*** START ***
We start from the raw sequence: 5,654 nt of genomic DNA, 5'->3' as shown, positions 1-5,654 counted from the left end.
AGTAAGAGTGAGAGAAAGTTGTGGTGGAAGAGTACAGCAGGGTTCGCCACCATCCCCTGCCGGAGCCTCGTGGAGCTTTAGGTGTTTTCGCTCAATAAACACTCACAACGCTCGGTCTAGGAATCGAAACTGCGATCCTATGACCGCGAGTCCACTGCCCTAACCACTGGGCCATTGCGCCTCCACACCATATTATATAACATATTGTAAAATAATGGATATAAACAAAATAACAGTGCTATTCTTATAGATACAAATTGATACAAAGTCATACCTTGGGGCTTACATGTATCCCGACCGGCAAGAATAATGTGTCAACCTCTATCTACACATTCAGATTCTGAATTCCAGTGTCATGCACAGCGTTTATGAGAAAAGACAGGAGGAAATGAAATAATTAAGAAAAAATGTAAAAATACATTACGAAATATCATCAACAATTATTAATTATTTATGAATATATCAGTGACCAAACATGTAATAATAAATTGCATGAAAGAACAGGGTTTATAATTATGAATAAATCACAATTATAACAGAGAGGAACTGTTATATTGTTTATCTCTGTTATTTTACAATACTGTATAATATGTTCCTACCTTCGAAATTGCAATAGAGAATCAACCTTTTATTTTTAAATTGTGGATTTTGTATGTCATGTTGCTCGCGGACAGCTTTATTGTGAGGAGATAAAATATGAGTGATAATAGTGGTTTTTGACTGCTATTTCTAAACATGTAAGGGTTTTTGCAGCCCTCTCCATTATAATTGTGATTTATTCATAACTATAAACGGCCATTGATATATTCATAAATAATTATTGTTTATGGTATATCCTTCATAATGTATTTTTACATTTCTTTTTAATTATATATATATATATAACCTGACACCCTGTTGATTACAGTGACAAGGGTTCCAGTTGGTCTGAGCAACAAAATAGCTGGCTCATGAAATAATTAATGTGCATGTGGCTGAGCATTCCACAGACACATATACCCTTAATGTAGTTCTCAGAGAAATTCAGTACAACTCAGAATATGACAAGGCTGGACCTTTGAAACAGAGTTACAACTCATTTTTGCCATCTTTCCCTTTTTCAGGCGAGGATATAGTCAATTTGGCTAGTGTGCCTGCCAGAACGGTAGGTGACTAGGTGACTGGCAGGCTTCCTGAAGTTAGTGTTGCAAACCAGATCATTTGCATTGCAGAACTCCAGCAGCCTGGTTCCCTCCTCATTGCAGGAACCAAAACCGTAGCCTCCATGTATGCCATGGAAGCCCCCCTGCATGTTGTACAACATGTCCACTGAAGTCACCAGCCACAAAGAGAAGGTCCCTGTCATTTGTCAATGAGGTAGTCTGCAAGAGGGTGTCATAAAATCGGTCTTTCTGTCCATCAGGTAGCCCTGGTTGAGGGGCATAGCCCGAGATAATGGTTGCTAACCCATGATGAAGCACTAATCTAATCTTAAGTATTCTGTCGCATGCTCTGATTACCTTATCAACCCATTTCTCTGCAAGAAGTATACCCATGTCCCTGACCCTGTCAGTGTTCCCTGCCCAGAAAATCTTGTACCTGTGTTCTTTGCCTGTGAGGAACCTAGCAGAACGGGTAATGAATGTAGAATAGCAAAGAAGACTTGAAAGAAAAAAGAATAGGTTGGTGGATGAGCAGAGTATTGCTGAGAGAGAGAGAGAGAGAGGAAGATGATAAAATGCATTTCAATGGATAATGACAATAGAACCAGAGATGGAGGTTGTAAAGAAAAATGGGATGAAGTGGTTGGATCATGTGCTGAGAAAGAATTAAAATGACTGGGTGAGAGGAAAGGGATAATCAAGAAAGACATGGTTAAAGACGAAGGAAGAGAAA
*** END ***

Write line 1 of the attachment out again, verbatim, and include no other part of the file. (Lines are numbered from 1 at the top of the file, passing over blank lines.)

We start from the raw sequence: 5,654 nt of genomic DNA, 5'->3' as shown, positions 1-5,654 counted from the left end.